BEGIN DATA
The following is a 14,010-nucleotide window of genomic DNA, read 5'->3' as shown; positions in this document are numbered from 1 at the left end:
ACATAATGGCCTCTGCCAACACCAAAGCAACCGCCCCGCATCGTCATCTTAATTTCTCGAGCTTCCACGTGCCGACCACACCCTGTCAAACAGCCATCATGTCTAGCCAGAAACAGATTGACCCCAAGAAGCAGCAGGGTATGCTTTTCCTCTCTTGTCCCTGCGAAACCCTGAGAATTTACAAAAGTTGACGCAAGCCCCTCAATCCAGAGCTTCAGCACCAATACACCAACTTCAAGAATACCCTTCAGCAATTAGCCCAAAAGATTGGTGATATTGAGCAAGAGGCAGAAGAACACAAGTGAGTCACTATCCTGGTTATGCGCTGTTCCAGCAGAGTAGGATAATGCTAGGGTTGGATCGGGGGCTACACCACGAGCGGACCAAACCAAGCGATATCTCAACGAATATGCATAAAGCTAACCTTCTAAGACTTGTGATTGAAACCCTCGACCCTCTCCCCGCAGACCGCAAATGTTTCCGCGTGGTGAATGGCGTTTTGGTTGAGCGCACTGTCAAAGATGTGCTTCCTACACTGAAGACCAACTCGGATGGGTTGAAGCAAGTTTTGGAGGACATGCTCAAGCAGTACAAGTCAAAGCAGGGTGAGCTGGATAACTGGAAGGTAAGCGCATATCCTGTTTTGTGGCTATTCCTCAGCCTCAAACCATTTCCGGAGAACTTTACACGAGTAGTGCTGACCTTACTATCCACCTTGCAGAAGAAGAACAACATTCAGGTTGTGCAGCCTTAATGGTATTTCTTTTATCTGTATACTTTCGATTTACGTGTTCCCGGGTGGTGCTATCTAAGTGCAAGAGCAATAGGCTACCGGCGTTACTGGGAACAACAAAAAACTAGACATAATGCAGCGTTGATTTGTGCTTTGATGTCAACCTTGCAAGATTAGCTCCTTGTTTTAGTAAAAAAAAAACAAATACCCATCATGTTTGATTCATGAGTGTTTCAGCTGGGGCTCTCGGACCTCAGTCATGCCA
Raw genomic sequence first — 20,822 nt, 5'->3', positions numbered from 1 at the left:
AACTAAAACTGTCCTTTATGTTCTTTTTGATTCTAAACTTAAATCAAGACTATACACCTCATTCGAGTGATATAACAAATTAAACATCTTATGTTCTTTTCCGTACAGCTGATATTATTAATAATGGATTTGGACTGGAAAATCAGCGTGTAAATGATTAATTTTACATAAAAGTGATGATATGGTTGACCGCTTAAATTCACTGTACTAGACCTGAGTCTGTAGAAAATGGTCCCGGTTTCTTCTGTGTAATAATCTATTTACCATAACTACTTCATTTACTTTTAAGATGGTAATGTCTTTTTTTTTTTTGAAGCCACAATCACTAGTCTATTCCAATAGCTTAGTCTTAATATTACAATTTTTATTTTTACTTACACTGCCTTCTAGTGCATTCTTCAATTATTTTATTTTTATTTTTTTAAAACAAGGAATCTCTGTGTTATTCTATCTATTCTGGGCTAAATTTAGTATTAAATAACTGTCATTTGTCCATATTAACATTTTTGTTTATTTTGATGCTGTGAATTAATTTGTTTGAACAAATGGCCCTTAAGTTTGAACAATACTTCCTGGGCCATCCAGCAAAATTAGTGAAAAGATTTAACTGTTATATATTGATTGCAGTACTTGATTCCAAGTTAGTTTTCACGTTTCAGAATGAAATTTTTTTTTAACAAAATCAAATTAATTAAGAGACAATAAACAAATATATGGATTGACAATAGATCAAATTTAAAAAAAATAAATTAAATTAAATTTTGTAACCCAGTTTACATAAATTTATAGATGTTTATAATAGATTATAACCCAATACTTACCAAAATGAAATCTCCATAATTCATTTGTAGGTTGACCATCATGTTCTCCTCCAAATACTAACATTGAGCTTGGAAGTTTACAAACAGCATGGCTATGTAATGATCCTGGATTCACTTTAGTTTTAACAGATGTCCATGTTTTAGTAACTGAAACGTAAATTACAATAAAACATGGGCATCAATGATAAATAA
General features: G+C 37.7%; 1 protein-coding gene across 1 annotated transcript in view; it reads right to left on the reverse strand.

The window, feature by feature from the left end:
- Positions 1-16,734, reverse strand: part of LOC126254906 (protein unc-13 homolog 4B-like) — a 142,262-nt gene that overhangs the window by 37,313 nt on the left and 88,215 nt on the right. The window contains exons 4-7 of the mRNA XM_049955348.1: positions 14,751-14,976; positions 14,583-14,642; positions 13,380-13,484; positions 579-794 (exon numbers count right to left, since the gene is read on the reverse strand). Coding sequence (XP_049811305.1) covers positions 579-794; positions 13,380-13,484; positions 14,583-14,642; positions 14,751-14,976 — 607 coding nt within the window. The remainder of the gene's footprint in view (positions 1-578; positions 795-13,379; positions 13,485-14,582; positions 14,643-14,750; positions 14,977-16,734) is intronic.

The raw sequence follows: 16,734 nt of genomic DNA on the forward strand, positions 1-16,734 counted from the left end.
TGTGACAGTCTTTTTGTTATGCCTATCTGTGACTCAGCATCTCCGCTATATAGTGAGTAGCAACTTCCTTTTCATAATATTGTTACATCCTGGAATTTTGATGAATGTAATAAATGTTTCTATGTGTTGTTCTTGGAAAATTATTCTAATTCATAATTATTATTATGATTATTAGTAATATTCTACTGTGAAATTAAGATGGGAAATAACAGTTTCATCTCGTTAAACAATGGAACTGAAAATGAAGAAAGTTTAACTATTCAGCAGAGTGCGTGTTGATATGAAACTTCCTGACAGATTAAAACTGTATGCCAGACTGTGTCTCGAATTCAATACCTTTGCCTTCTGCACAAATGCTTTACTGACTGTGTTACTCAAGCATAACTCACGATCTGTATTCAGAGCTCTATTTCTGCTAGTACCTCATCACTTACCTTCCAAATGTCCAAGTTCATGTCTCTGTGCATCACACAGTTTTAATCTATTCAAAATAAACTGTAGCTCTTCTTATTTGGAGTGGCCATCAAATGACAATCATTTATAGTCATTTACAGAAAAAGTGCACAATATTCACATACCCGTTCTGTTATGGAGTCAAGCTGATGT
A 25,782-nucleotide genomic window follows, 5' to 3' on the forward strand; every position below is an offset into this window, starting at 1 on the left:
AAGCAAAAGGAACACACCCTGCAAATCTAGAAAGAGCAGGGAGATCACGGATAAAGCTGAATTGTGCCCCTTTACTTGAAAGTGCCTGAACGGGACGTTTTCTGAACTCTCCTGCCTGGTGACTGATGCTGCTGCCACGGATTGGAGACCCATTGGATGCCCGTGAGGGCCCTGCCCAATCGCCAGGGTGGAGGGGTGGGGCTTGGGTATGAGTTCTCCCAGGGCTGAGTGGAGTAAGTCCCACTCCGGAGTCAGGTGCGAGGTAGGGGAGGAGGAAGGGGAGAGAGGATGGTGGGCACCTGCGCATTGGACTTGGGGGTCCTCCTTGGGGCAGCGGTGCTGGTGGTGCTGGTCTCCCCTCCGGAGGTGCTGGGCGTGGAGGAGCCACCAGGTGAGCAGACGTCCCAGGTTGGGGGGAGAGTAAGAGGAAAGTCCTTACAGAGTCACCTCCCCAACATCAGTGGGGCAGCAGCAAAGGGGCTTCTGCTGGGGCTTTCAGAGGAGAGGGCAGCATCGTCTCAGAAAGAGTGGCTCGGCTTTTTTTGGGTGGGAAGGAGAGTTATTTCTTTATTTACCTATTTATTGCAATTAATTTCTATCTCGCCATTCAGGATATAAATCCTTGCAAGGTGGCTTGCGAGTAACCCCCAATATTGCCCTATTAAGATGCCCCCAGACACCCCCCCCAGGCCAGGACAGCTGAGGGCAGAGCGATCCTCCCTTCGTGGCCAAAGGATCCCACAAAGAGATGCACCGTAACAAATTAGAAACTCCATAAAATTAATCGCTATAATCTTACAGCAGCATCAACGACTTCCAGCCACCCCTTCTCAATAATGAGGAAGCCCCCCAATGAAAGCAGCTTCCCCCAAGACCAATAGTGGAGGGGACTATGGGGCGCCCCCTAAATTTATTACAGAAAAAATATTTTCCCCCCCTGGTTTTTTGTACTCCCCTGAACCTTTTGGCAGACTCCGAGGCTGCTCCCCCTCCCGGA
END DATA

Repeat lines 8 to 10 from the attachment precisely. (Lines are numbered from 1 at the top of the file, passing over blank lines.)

The raw sequence follows: 16,734 nt of genomic DNA on the forward strand, positions 1-16,734 counted from the left end.
TGTGACAGTCTTTTTGTTATGCCTATCTGTGACTCAGCATCTCCGCTATATAGTGAGTAGCAACTTCCTTTTCATAATATTGTTACATCCTGGAATTTTGATGAATGTAATAAATGTTTCTATGTGTTGTTCTTGGAAAATTATTCTAATTCATAATTATTATTATGATTATTAGTAATATTCTACTGTGAAATTAAGATGGGAAATAACAGTTTCATCTCGTTAAACAATGGAACTGAAAATGAAGAAAGTTTAACTATTCAGCAGAGTGCGTGTTGATATGAAACTTCCTGACAGATTAAAACTGTATGCCAGACTGTGTCTCGAATTCAATACCTTTGCCTTCTGCACAAATGCTTTACTGACTGTGTTACTCAAGCATAACTCACGATCTGTATTCAGAGCTCTATTTCTGCTAGTACCTCATCACTTACCTTCCAAATGTCCAAGTTCATGTCTCTGTGCATCACACAGTTTTAATCTATTCAAAATAAACTGTAGCTCTTCTTATTTGGAGTGGCCATCAAATGACAATCATTTATAGTCATTTACAGAAAAAGTGCACAATATTCACATACCCGTTCTGTTATGGAGTCAAGCTGATGT
A 25,782-nucleotide genomic window follows, 5' to 3' on the forward strand; every position below is an offset into this window, starting at 1 on the left: